Men’s world No 1 Novak Djokovic has described the recent disappearance of former Wimbledon doubles champion Peng Shuai as ‘terrible ’ after she ‘vanished’ last week.
Peng rose to fame in 2013, after she secured the Wimbledon doubles title alongside Taiwanese partner Hsieh Su-wei, before the pair picked up a second Grand Slam title a year later at the French Open.
Despite being a well-recognised star within the sport, Peng went missing after accusing the former vice premier of China Zhang Gaoli of forcing her to have sex with him. Zhang has not responded to the claim.
Peng, 35, made the claim via an upload on Chinese social media site Weibo, outlining the abuse she received by the senior politician, however the post was quickly removed, as was all of her recent content.
Following the disappearance the WTA released an initial statement expressing their concern, as chief executive Steve Simon said: “The recent events in China concerning a WTA player, Peng Shuai, are of deep concern.”
He continued: “Peng Shuai, and all women, deserve to be heard, not censored. Her accusation about the conduct of a former Chinese leader involving a sexual assault must be treated with the utmost seriousness.
“In all societies, the behaviour she alleges that took place needs to be investigated, not condoned or ignored.”
Many of tennis’ biggest names have yet to speak out on the issue, however arguably the biggest – Djokovic – has offered his thoughts, describing Peng's disappearance as ‘terrible’ and ‘shocking’.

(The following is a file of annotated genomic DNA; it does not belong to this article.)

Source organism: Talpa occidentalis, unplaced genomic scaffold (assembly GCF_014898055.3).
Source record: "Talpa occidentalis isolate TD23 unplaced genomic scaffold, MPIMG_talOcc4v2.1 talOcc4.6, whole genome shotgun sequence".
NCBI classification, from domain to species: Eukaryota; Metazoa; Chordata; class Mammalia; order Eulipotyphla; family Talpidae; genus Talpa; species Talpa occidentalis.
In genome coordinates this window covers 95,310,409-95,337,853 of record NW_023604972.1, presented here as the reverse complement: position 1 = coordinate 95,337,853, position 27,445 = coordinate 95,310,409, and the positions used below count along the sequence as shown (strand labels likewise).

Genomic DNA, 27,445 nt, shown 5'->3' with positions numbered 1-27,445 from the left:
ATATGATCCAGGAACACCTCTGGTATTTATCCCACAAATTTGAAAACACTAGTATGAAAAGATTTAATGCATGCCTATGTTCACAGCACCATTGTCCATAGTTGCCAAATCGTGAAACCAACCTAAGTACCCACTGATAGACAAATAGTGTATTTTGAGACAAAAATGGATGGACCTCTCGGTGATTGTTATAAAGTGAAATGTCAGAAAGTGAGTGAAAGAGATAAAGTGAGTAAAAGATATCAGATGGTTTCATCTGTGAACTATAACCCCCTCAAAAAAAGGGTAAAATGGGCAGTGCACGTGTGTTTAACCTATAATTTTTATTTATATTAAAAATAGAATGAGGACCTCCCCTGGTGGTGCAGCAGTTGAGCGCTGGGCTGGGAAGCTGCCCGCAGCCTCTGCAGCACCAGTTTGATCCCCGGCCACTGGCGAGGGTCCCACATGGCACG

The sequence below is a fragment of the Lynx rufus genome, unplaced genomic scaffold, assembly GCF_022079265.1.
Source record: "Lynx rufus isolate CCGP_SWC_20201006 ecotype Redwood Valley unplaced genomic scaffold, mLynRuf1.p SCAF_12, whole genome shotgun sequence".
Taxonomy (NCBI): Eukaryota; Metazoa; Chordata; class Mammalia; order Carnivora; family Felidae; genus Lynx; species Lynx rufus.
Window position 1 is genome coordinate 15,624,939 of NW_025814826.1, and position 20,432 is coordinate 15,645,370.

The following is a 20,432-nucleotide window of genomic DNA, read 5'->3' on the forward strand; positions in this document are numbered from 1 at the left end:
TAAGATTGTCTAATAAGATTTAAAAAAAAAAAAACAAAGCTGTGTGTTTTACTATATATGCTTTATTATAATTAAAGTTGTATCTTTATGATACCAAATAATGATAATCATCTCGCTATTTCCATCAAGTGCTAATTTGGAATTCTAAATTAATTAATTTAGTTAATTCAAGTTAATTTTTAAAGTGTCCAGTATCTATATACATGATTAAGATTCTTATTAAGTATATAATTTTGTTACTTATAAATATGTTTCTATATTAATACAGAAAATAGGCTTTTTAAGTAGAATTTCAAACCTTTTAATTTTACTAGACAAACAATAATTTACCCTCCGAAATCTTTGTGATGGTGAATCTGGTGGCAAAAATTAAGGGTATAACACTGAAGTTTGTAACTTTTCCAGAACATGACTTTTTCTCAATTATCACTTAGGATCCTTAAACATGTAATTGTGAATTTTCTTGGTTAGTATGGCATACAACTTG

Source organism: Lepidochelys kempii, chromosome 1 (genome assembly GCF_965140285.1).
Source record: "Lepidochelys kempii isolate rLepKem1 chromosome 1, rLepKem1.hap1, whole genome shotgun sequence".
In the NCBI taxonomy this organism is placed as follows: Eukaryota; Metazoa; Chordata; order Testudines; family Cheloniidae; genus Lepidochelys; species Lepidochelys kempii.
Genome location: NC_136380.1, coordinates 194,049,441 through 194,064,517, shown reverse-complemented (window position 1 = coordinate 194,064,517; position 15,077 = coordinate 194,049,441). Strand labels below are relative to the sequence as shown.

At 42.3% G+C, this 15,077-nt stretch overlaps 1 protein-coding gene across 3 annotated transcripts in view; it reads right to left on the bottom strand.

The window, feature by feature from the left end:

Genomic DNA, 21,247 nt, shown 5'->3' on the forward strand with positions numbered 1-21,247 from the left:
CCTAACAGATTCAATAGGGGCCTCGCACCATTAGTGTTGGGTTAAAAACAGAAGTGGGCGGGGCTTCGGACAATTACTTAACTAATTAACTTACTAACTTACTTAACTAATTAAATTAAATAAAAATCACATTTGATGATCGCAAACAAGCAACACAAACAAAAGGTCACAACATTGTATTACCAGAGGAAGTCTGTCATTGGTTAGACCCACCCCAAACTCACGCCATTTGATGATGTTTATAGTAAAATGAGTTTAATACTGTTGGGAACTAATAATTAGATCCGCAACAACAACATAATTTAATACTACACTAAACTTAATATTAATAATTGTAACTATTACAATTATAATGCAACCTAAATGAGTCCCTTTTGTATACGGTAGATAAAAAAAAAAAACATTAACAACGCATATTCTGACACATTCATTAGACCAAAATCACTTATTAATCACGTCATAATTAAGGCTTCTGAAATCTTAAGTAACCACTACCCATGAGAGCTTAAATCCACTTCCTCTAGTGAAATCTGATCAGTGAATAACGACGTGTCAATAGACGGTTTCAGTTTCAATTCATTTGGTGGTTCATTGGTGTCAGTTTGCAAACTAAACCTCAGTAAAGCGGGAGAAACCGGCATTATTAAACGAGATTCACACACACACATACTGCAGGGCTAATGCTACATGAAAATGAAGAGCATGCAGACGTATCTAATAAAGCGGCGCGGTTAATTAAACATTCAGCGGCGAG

Speaking in Turin, where Djokovic is competing in the season-ending ATP Finals, he said: “It's shocking and terrible that she's missing."
He also revealed that Peng was a player he had come across, and met on a number of occasions whilst on tour.
Djokovic added: “More so that it's someone I have seen on the tour quite a few times in the previous years. I hope she will be found."
The ATP gave a positive update on the 36-year-old’s welfare on Monday, as chairman Andrea Gaudenzi said he was ‘encouraged’ by assurances he had received from the WTA that the tennis star was ‘safe and accounted for’.
Gaudenzi said: “There is nothing more important to us than the safety of our tennis community. We have been deeply concerned by the uncertainty surrounding the immediate safety and whereabouts of WTA player Peng Shuai.”
“We are encouraged by the recent assurances received by WTA that she is safe and accounted for and will continue to monitor the situation closely.
“Separately, we stand in full support of WTA’s call for a full, fair and transparent investigation into allegations of sexual assault carried out against Peng Shuai."
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